Campaign for a Budget to End Child Poverty Launched

Media Release: For Immediate Release

4 May 2015

Campaign for a Budget to End Child Poverty Launched

Grassroots campaigning group ActionStation has teamed up with UNICEF, Child Poverty Action Group, NZ Council of Christian Social Services, members of the the Equality Network and Tick for Kids partners to launch a petition calling on the government to take real action on child poverty in Budget 2015 by treating all children equally and boosting the incomes of the poorest families in New Zealand.

“Since we launched in July last year, ActionStation members have consistently ranked child poverty in their top three issues of concern.” says ActionStation National Director, Marianne Elliott. “So we’ve teamed up with New Zealand’s leading independent experts and advocates on child poverty to call for change for our most vulnerable children.”

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TV3 and MediaWorks bosses refuse to receive Save Campbell Live petition, people respond with crowdfunded video message.

More than 90,000 New Zealanders have signed the joint ActionStation, Scoop Media and Change.org petitions to save Campbell Live. Today 100 - 200 people marched to MediaWorks in Auckland to deliver the petition, but when campaigners showed up at the MediaWorks office to deliver those signatures, MediaWorks CEO Mark Weldon and Head of News Mark Jennings refused to receive them.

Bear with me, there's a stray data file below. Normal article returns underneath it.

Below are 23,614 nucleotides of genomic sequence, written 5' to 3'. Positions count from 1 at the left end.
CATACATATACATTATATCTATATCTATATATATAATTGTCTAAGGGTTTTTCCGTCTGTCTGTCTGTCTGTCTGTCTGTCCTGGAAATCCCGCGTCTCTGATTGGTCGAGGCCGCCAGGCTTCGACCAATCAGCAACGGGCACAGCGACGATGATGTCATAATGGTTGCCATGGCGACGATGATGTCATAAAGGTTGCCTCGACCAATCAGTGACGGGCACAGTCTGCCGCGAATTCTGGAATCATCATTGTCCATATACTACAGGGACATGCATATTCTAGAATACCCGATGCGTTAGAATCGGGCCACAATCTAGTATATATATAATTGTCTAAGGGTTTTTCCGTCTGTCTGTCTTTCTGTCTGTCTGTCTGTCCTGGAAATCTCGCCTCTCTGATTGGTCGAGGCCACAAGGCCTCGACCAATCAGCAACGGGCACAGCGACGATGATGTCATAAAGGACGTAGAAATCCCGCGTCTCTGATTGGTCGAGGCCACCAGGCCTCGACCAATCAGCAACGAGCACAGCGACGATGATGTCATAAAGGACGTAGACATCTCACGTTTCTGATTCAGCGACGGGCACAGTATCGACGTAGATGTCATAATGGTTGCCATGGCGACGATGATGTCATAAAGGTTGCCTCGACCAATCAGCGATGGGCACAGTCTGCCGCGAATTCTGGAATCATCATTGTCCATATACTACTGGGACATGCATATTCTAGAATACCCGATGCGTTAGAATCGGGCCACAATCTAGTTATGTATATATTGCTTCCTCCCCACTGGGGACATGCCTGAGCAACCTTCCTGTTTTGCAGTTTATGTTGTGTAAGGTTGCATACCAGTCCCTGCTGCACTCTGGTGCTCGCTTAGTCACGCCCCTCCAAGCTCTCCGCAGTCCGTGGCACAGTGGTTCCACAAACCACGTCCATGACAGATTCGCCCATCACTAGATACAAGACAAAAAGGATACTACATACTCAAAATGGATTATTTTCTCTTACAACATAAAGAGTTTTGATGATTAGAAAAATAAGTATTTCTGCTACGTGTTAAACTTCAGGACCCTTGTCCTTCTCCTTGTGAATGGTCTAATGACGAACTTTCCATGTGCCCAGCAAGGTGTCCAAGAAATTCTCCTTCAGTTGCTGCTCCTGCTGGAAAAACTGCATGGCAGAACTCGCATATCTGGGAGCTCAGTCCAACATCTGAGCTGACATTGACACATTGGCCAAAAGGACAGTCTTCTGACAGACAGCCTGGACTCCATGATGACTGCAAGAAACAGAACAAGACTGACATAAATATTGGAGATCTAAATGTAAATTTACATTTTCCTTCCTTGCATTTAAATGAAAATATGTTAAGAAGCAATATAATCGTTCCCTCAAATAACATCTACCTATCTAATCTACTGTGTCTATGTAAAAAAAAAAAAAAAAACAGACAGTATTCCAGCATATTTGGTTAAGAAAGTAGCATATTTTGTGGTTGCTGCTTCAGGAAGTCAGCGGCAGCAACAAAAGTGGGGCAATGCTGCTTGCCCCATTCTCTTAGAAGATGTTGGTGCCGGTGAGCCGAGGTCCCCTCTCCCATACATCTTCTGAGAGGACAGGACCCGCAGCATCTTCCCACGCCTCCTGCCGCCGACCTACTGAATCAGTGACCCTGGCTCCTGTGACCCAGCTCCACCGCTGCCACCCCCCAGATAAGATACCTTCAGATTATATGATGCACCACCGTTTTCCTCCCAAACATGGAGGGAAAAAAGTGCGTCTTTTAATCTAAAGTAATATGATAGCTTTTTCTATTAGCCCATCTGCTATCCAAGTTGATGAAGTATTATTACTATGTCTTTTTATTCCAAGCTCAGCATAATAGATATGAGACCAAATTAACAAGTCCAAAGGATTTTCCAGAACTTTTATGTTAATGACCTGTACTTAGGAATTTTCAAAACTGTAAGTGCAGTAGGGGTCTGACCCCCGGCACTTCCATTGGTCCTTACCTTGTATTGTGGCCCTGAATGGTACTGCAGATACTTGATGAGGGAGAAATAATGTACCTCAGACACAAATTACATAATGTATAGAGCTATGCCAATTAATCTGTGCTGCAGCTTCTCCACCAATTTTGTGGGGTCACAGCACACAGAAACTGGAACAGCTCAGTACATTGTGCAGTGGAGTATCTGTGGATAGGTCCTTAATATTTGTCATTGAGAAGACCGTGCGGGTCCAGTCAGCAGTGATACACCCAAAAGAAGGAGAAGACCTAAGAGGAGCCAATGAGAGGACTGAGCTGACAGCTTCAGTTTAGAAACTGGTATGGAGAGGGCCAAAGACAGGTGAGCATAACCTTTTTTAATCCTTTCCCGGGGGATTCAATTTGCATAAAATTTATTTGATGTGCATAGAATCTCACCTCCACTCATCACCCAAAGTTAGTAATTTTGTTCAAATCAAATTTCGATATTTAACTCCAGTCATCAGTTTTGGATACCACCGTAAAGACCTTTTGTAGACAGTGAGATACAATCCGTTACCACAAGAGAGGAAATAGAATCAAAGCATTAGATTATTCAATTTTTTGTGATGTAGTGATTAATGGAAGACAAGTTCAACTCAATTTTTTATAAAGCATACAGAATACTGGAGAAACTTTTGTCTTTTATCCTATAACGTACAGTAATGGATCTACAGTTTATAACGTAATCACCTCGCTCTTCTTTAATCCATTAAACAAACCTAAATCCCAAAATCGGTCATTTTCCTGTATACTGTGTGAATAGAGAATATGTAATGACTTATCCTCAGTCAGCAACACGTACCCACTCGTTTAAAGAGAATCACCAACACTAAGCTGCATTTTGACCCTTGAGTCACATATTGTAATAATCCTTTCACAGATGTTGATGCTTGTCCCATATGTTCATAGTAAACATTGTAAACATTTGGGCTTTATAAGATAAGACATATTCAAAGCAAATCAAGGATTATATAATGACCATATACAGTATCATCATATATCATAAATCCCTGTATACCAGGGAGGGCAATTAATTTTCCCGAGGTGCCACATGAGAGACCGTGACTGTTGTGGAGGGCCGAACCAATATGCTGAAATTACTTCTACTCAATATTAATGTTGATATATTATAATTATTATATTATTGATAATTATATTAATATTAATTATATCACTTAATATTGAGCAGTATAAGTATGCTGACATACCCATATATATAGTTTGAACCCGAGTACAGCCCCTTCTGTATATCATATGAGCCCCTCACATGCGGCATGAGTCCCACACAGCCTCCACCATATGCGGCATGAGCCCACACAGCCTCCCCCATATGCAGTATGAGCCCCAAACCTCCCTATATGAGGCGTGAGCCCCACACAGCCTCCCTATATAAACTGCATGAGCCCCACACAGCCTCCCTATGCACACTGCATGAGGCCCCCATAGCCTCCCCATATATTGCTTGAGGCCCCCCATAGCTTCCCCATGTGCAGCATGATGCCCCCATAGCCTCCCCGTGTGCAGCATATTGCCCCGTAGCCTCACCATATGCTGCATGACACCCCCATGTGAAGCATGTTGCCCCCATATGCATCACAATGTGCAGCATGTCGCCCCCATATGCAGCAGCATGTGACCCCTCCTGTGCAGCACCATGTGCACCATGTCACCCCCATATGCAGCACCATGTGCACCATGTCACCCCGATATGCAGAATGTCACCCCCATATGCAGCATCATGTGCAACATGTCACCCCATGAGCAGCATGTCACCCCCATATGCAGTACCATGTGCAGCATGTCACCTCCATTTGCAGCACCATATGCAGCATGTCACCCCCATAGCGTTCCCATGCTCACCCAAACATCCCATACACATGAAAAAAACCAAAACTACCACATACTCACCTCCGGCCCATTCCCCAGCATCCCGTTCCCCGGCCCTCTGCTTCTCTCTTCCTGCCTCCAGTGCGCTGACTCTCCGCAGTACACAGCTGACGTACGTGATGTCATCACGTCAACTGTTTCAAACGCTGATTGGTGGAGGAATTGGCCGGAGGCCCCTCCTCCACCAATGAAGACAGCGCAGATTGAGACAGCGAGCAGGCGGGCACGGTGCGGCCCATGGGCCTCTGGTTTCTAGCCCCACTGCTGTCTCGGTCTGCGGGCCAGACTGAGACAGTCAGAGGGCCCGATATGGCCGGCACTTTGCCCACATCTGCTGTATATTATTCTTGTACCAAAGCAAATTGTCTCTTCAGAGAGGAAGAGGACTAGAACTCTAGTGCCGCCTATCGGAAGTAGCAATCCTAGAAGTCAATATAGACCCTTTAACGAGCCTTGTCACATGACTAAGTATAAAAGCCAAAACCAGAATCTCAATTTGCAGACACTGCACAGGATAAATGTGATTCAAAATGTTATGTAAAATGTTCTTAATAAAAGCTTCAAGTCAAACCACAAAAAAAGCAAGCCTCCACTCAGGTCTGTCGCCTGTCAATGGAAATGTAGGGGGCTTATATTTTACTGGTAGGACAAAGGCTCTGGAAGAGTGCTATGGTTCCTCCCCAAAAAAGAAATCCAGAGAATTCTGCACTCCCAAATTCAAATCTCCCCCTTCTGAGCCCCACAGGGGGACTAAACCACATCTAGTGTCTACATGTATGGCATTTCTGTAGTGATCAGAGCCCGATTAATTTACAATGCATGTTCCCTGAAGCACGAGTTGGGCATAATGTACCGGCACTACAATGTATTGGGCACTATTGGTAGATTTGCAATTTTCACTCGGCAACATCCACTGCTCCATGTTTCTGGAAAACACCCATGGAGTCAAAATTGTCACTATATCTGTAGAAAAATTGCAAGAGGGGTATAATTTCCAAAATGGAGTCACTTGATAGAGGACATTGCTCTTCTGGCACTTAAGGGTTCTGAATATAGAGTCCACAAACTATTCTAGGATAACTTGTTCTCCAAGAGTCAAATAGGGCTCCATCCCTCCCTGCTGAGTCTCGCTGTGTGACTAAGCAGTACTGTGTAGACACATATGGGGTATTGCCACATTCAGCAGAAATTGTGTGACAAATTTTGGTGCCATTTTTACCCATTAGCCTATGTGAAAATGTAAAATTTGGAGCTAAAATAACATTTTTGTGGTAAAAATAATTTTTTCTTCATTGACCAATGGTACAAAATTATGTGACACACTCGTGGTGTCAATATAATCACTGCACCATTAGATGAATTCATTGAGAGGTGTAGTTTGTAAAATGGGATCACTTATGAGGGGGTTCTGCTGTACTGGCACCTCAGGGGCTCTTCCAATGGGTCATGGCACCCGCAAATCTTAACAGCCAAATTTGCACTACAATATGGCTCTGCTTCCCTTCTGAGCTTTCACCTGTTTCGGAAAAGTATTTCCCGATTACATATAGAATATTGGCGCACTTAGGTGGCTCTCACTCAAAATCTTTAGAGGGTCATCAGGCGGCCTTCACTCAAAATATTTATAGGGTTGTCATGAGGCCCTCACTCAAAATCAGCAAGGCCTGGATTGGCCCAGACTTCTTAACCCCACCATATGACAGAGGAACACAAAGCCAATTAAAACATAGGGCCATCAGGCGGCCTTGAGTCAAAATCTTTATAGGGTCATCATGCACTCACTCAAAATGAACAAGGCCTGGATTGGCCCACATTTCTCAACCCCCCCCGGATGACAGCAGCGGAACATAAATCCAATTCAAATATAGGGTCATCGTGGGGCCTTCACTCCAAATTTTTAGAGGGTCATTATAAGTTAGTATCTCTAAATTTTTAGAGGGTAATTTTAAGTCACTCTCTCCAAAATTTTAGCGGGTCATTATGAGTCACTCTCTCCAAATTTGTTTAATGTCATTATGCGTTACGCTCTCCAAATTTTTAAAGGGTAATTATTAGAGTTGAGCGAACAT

The petition was originally to be delivered via this crowdfunded television commercial:

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Petition numbers convert into ratings for Campbell Live

Almost 70,000 New Zealanders have signed local campaign group ActionStation’s petition to save TV3 current affairs show Campbell Live and overnight those same people raised $10,000 to fund a creative petition delivery that will be, according to Campaign Director Laura O’Connell-Rapira, impossible to ignore. 

John Campbell has thanked organisers of the petition for their support, but some media commentators have criticised the campaigners efforts, arguing that petitions won’t change anything, only ratings will. They may, however, have underestimated the power of petitions to rally Campbell’s fans into action. 

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